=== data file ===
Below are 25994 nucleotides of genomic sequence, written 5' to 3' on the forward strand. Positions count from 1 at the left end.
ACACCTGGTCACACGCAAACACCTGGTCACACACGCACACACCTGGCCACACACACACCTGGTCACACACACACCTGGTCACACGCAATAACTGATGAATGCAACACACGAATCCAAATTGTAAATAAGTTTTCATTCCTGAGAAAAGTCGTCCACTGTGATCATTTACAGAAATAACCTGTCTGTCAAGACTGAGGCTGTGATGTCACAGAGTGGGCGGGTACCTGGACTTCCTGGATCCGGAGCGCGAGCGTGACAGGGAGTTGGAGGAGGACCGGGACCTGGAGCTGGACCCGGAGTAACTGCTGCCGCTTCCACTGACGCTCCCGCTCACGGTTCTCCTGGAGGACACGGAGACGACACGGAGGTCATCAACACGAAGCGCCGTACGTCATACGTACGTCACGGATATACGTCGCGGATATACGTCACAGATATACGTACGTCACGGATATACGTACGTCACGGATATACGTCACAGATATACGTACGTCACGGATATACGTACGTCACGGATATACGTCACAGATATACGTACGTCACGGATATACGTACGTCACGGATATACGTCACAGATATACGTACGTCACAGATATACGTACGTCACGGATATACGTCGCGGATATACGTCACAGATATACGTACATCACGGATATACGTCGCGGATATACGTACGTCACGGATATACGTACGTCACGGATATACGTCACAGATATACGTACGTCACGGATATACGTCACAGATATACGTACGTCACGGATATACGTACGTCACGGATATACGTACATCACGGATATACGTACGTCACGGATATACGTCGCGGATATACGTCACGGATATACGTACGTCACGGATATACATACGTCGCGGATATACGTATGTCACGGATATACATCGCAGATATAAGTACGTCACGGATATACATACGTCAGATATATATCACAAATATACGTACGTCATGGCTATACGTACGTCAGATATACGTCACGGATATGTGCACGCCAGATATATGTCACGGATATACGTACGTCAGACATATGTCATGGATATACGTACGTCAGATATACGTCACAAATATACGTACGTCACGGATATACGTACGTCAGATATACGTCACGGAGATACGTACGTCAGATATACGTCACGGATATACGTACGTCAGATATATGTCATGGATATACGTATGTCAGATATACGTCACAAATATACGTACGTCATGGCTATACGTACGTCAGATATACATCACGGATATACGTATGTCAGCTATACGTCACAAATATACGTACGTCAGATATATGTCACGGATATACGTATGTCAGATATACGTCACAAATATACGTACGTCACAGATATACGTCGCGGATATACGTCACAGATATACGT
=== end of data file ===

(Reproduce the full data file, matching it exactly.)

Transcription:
Below are 25994 nucleotides of genomic sequence, written 5' to 3' on the forward strand. Positions count from 1 at the left end.
ACACCTGGTCACACGCAAACACCTGGTCACACACGCACACACCTGGCCACACACACACCTGGTCACACACACACCTGGTCACACGCAATAACTGATGAATGCAACACACGAATCCAAATTGTAAATAAGTTTTCATTCCTGAGAAAAGTCGTCCACTGTGATCATTTACAGAAATAACCTGTCTGTCAAGACTGAGGCTGTGATGTCACAGAGTGGGCGGGTACCTGGACTTCCTGGATCCGGAGCGCGAGCGTGACAGGGAGTTGGAGGAGGACCGGGACCTGGAGCTGGACCCGGAGTAACTGCTGCCGCTTCCACTGACGCTCCCGCTCACGGTTCTCCTGGAGGACACGGAGACGACACGGAGGTCATCAACACGAAGCGCCGTACGTCATACGTACGTCACGGATATACGTCGCGGATATACGTCACAGATATACGTACGTCACGGATATACGTACGTCACGGATATACGTCACAGATATACGTACGTCACGGATATACGTACGTCACGGATATACGTCACAGATATACGTACGTCACGGATATACGTACGTCACGGATATACGTCACAGATATACGTACGTCACAGATATACGTACGTCACGGATATACGTCGCGGATATACGTCACAGATATACGTACATCACGGATATACGTCGCGGATATACGTACGTCACGGATATACGTACGTCACGGATATACGTCACAGATATACGTACGTCACGGATATACGTCACAGATATACGTACGTCACGGATATACGTACGTCACGGATATACGTACATCACGGATATACGTACGTCACGGATATACGTCGCGGATATACGTCACGGATATACGTACGTCACGGATATACATACGTCGCGGATATACGTATGTCACGGATATACATCGCAGATATAAGTACGTCACGGATATACATACGTCAGATATATATCACAAATATACGTACGTCATGGCTATACGTACGTCAGATATACGTCACGGATATGTGCACGCCAGATATATGTCACGGATATACGTACGTCAGACATATGTCATGGATATACGTACGTCAGATATACGTCACAAATATACGTACGTCACGGATATACGTACGTCAGATATACGTCACGGAGATACGTACGTCAGATATACGTCACGGATATACGTACGTCAGATATATGTCATGGATATACGTATGTCAGATATACGTCACAAATATACGTACGTCATGGCTATACGTACGTCAGATATACATCACGGATATACGTATGTCAGCTATACGTCACAAATATACGTACGTCAGATATATGTCACGGATATACGTATGTCAGATATACGTCACAAATATACGTACGTCACAGATATACGTCGCGGATATACGTCACAGATATACGT